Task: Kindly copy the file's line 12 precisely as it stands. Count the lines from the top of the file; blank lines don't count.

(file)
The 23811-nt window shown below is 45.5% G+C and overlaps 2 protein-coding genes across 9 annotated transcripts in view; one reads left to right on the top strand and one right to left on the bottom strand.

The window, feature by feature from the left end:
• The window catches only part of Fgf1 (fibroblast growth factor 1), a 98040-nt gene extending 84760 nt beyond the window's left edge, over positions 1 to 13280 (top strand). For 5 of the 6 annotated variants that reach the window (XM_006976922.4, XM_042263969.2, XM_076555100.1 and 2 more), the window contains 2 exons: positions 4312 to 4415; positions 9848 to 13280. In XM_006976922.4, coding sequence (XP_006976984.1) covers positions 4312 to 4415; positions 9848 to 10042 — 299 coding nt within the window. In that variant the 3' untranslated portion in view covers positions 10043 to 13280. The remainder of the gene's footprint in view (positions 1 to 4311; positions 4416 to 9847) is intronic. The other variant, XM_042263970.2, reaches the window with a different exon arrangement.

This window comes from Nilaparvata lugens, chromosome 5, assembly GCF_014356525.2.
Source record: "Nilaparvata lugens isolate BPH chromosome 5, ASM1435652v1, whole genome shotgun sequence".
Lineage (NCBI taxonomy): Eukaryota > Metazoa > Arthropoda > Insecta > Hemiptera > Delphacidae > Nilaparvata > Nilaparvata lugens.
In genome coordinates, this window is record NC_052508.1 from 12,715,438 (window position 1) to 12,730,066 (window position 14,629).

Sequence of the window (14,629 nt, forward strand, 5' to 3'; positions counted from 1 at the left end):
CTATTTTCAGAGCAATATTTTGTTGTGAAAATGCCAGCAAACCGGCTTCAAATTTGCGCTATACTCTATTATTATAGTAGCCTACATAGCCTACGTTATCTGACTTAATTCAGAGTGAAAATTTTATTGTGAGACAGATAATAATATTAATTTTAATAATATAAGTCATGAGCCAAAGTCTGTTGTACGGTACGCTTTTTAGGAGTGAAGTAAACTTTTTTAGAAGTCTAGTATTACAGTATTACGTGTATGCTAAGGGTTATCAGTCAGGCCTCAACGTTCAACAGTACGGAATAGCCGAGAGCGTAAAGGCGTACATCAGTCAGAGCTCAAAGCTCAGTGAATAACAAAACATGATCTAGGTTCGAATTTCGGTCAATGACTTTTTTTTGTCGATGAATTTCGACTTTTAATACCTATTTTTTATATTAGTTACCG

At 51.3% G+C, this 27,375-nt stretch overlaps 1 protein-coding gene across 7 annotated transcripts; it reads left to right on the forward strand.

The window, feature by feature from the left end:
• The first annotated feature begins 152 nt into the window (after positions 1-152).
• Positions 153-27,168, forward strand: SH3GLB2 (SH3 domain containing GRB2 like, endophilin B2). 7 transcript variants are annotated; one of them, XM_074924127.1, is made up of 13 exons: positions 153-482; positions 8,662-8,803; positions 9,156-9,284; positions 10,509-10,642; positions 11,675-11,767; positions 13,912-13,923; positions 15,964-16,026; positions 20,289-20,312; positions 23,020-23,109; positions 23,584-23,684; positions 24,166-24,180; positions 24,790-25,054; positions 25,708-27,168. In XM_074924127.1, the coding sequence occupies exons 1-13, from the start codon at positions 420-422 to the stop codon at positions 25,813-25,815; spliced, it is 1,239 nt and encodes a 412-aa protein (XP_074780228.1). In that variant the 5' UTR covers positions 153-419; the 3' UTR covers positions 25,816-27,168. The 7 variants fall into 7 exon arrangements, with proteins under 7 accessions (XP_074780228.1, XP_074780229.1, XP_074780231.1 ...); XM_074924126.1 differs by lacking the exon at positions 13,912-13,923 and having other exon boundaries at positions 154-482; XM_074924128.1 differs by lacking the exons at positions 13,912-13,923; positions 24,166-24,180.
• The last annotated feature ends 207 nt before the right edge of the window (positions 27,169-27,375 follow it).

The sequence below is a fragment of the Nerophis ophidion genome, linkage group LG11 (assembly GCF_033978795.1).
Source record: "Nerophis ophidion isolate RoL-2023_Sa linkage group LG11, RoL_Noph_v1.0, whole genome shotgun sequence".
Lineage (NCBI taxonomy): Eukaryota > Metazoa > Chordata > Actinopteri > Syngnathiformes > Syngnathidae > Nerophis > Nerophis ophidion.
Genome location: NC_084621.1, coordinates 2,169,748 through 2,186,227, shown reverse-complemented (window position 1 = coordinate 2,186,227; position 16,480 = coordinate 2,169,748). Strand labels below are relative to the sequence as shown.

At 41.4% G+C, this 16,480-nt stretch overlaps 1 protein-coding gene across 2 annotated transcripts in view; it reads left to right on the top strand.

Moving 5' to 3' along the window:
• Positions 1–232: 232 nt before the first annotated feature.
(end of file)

• The first annotated feature begins 152 nt into the window (after positions 1-152).